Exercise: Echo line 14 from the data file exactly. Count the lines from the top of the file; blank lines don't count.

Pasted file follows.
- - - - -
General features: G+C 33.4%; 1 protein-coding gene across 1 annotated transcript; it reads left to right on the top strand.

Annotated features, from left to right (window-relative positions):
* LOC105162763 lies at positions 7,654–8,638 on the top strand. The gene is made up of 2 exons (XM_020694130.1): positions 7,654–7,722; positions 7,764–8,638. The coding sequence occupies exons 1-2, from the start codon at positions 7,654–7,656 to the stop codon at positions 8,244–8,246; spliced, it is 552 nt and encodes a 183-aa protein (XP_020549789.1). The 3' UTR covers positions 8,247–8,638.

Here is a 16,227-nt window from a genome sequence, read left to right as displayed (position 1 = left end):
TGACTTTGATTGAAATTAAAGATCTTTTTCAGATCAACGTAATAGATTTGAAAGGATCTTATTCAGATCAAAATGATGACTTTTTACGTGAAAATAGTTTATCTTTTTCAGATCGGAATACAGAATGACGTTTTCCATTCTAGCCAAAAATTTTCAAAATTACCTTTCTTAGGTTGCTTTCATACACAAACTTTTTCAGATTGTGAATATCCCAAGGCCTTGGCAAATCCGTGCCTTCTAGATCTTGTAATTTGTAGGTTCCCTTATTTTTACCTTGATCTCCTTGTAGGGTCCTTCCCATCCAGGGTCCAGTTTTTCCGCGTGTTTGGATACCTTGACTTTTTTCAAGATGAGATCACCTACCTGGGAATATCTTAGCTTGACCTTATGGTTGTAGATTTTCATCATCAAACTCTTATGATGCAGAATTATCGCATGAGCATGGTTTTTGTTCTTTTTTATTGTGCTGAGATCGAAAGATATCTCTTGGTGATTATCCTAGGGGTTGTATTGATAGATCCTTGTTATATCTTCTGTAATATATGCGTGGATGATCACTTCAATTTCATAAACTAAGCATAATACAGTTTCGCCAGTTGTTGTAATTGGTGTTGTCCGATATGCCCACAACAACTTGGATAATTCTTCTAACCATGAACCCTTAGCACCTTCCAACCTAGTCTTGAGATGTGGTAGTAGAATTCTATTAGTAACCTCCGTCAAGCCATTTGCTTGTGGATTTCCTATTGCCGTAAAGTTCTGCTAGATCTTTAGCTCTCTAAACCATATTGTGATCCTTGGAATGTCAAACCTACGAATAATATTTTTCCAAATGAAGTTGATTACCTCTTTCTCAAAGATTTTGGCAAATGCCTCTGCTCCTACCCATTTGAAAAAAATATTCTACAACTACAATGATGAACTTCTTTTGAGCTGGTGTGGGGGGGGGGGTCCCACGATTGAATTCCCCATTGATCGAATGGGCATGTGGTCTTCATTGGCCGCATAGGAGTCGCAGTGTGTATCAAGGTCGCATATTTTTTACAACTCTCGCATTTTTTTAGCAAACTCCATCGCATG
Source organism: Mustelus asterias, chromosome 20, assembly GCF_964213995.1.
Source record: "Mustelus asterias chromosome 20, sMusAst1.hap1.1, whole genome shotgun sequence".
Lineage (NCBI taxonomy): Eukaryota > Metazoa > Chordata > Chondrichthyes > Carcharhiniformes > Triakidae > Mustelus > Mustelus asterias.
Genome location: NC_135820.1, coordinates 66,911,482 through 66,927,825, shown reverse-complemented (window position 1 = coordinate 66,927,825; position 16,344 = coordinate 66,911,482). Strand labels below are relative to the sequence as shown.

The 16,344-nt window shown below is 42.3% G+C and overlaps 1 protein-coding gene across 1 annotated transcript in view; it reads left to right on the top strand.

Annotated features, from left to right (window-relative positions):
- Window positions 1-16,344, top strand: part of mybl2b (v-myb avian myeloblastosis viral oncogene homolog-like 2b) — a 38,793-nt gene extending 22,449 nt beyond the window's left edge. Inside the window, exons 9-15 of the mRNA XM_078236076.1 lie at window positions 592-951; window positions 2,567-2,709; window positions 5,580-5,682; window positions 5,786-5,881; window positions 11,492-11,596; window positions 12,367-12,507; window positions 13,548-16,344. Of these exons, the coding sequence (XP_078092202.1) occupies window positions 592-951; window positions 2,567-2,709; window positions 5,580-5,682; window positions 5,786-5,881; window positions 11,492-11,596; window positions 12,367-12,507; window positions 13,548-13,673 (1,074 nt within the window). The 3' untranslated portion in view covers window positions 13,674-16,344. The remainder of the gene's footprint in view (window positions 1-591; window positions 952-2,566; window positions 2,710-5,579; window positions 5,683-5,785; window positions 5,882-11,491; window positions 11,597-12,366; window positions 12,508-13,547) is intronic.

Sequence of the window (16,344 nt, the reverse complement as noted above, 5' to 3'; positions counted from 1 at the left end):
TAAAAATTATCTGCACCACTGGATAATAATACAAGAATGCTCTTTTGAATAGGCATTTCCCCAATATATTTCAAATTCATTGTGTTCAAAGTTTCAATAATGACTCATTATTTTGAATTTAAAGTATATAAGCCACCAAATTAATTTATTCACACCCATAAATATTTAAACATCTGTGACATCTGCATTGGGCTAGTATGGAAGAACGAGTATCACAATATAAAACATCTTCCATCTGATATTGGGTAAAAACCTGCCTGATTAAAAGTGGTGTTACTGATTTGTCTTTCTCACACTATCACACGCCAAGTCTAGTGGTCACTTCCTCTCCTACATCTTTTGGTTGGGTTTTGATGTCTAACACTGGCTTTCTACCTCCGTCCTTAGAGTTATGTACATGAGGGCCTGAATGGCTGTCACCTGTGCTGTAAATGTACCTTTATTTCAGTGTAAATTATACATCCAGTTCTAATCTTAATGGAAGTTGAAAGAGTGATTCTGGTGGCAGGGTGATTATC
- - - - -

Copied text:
TAAAAATTATCTGCACCACTGGATAATAATACAAGAATGCTCTTTTGAATAGGCATTTCCCCAATATATTTCAAATTCATTGTGTTCAAAGTTTCAATAATGACTCATTATTTTGAATTTAAAGTATATAAGCCACCAAATTAATTTATTCACACCCATAAATATTTAAACATCTGTGACATCTGCATTGGGCTAGTATGGAAGAACGAGTATCACAATATAAAACATCTTCCATCTGATATTGGGTAAAAACCTGCCTGATTAAAAGTGGTGTTACTGATTTGTCTTTCTCACACTATCACACGCCAAGTCTAGTGGTCACTTCCTCTCCTACATCTTTTGGTTGGGTTTTGATGTCTAACACTGGCTTTCTACCTCCGTCCTTAGAGTTATGTACATGAGGGCCTGAATGGCTGTCACCTGTGCTGTAAATGTACCTTTATTTCAGTGTAAATTATACATCCAGTTCTAATCTTAATGGAAGTTGAAAGAGTGATTCTGGTGGCAGGGTGATTATC